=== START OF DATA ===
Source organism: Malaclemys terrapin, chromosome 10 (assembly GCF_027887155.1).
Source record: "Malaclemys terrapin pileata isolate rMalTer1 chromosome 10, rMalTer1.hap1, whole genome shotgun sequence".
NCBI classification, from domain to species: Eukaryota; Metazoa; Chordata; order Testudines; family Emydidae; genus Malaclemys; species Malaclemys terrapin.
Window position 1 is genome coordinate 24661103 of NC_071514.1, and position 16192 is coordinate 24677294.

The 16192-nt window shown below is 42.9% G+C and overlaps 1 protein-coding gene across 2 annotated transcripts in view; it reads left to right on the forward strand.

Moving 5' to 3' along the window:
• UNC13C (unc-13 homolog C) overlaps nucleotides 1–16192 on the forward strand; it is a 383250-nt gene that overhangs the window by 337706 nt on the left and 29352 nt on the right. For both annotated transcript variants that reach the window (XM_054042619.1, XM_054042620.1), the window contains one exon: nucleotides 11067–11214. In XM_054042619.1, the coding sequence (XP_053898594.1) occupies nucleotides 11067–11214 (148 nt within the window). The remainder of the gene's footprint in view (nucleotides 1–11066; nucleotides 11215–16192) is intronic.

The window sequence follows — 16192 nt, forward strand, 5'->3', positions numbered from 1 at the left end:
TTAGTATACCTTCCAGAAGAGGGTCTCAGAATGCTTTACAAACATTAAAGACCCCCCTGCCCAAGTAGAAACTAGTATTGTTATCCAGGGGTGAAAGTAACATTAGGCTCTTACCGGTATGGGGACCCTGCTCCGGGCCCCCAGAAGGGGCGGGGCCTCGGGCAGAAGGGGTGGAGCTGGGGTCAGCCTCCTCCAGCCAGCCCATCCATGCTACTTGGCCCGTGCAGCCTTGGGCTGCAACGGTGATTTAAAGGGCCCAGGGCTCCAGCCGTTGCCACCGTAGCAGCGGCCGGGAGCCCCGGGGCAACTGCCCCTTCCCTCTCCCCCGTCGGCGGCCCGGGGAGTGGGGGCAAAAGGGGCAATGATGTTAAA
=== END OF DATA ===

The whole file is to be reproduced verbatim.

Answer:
Source organism: Malaclemys terrapin, chromosome 10 (assembly GCF_027887155.1).
Source record: "Malaclemys terrapin pileata isolate rMalTer1 chromosome 10, rMalTer1.hap1, whole genome shotgun sequence".
NCBI classification, from domain to species: Eukaryota; Metazoa; Chordata; order Testudines; family Emydidae; genus Malaclemys; species Malaclemys terrapin.
Window position 1 is genome coordinate 24661103 of NC_071514.1, and position 16192 is coordinate 24677294.

The 16192-nt window shown below is 42.9% G+C and overlaps 1 protein-coding gene across 2 annotated transcripts in view; it reads left to right on the forward strand.

Moving 5' to 3' along the window:
• UNC13C (unc-13 homolog C) overlaps nucleotides 1–16192 on the forward strand; it is a 383250-nt gene that overhangs the window by 337706 nt on the left and 29352 nt on the right. For both annotated transcript variants that reach the window (XM_054042619.1, XM_054042620.1), the window contains one exon: nucleotides 11067–11214. In XM_054042619.1, the coding sequence (XP_053898594.1) occupies nucleotides 11067–11214 (148 nt within the window). The remainder of the gene's footprint in view (nucleotides 1–11066; nucleotides 11215–16192) is intronic.

The window sequence follows — 16192 nt, forward strand, 5'->3', positions numbered from 1 at the left end:
TTAGTATACCTTCCAGAAGAGGGTCTCAGAATGCTTTACAAACATTAAAGACCCCCCTGCCCAAGTAGAAACTAGTATTGTTATCCAGGGGTGAAAGTAACATTAGGCTCTTACCGGTATGGGGACCCTGCTCCGGGCCCCCAGAAGGGGCGGGGCCTCGGGCAGAAGGGGTGGAGCTGGGGTCAGCCTCCTCCAGCCAGCCCATCCATGCTACTTGGCCCGTGCAGCCTTGGGCTGCAACGGTGATTTAAAGGGCCCAGGGCTCCAGCCGTTGCCACCGTAGCAGCGGCCGGGAGCCCCGGGGCAACTGCCCCTTCCCTCTCCCCCGTCGGCGGCCCGGGGAGTGGGGGCAAAAGGGGCAATGATGTTAAA